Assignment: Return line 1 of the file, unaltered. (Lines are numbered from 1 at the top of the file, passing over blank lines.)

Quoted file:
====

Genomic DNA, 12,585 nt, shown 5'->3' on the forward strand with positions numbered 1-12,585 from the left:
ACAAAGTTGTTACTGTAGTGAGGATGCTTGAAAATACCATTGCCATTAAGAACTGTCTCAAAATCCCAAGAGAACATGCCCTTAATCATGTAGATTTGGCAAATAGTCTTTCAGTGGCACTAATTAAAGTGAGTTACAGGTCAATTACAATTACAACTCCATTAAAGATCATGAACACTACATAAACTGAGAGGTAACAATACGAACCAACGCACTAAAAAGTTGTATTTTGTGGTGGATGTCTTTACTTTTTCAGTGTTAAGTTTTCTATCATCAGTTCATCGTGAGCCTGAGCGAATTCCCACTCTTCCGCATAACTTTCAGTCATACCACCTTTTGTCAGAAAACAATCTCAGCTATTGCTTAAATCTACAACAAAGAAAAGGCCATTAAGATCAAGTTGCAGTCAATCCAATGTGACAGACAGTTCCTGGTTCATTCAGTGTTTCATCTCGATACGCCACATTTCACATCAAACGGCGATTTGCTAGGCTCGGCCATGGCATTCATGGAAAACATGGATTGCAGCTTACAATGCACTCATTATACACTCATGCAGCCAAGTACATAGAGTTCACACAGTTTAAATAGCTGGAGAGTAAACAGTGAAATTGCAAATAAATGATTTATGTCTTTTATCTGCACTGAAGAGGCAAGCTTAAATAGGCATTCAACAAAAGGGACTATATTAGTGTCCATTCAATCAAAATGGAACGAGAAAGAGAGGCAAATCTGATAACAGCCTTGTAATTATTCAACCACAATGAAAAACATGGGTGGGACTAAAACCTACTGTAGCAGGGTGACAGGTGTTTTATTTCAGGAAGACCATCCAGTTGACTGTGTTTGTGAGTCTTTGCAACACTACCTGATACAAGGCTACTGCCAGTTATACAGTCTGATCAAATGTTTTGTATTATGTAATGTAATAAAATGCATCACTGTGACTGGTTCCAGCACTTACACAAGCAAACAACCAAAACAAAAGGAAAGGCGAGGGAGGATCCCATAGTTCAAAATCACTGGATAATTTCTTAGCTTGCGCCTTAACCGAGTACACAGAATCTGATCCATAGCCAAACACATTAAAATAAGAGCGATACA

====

Genomic DNA, 12,585 nt, shown 5'->3' on the forward strand with positions numbered 1-12,585 from the left: